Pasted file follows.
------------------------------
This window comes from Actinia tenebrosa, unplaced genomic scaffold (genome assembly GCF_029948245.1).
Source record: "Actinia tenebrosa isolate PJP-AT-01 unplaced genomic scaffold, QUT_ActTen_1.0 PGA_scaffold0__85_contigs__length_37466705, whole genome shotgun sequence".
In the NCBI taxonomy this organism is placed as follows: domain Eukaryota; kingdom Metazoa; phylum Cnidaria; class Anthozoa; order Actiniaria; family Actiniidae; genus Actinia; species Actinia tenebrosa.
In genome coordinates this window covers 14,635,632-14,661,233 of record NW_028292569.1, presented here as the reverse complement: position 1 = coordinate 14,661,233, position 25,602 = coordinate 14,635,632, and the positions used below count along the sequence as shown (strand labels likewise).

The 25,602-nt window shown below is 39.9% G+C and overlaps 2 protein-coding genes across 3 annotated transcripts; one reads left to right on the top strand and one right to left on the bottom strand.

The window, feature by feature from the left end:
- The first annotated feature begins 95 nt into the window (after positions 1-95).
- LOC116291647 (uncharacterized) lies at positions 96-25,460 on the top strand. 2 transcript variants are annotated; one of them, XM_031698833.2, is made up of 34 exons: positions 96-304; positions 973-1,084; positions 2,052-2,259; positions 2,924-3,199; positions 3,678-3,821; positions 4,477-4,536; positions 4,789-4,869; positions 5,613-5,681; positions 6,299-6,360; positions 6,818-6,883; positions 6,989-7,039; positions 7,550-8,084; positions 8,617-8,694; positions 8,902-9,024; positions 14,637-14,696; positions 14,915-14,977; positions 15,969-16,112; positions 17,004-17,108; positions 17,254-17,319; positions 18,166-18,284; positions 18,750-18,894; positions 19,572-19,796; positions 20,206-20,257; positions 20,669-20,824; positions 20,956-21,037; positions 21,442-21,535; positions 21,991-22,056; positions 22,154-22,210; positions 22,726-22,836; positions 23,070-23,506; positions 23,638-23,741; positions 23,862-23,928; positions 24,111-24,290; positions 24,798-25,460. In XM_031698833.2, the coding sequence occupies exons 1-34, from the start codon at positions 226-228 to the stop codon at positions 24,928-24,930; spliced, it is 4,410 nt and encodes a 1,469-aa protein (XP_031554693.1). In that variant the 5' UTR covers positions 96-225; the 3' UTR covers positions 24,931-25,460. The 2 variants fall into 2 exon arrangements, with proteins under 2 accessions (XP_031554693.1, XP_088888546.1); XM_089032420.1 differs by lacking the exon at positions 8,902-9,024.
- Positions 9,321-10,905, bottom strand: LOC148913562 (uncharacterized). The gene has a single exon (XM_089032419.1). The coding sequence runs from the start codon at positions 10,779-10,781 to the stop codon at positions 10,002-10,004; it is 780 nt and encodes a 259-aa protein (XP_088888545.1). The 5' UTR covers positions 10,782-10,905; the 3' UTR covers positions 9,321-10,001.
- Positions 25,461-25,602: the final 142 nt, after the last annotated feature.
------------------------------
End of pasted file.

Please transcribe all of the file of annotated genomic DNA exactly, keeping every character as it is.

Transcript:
This window comes from Actinia tenebrosa, unplaced genomic scaffold (genome assembly GCF_029948245.1).
Source record: "Actinia tenebrosa isolate PJP-AT-01 unplaced genomic scaffold, QUT_ActTen_1.0 PGA_scaffold0__85_contigs__length_37466705, whole genome shotgun sequence".
In the NCBI taxonomy this organism is placed as follows: domain Eukaryota; kingdom Metazoa; phylum Cnidaria; class Anthozoa; order Actiniaria; family Actiniidae; genus Actinia; species Actinia tenebrosa.
In genome coordinates this window covers 14,635,632-14,661,233 of record NW_028292569.1, presented here as the reverse complement: position 1 = coordinate 14,661,233, position 25,602 = coordinate 14,635,632, and the positions used below count along the sequence as shown (strand labels likewise).

The 25,602-nt window shown below is 39.9% G+C and overlaps 2 protein-coding genes across 3 annotated transcripts; one reads left to right on the top strand and one right to left on the bottom strand.

The window, feature by feature from the left end:
- The first annotated feature begins 95 nt into the window (after positions 1-95).
- LOC116291647 (uncharacterized) lies at positions 96-25,460 on the top strand. 2 transcript variants are annotated; one of them, XM_031698833.2, is made up of 34 exons: positions 96-304; positions 973-1,084; positions 2,052-2,259; positions 2,924-3,199; positions 3,678-3,821; positions 4,477-4,536; positions 4,789-4,869; positions 5,613-5,681; positions 6,299-6,360; positions 6,818-6,883; positions 6,989-7,039; positions 7,550-8,084; positions 8,617-8,694; positions 8,902-9,024; positions 14,637-14,696; positions 14,915-14,977; positions 15,969-16,112; positions 17,004-17,108; positions 17,254-17,319; positions 18,166-18,284; positions 18,750-18,894; positions 19,572-19,796; positions 20,206-20,257; positions 20,669-20,824; positions 20,956-21,037; positions 21,442-21,535; positions 21,991-22,056; positions 22,154-22,210; positions 22,726-22,836; positions 23,070-23,506; positions 23,638-23,741; positions 23,862-23,928; positions 24,111-24,290; positions 24,798-25,460. In XM_031698833.2, the coding sequence occupies exons 1-34, from the start codon at positions 226-228 to the stop codon at positions 24,928-24,930; spliced, it is 4,410 nt and encodes a 1,469-aa protein (XP_031554693.1). In that variant the 5' UTR covers positions 96-225; the 3' UTR covers positions 24,931-25,460. The 2 variants fall into 2 exon arrangements, with proteins under 2 accessions (XP_031554693.1, XP_088888546.1); XM_089032420.1 differs by lacking the exon at positions 8,902-9,024.
- Positions 9,321-10,905, bottom strand: LOC148913562 (uncharacterized). The gene has a single exon (XM_089032419.1). The coding sequence runs from the start codon at positions 10,779-10,781 to the stop codon at positions 10,002-10,004; it is 780 nt and encodes a 259-aa protein (XP_088888545.1). The 5' UTR covers positions 10,782-10,905; the 3' UTR covers positions 9,321-10,001.
- Positions 25,461-25,602: the final 142 nt, after the last annotated feature.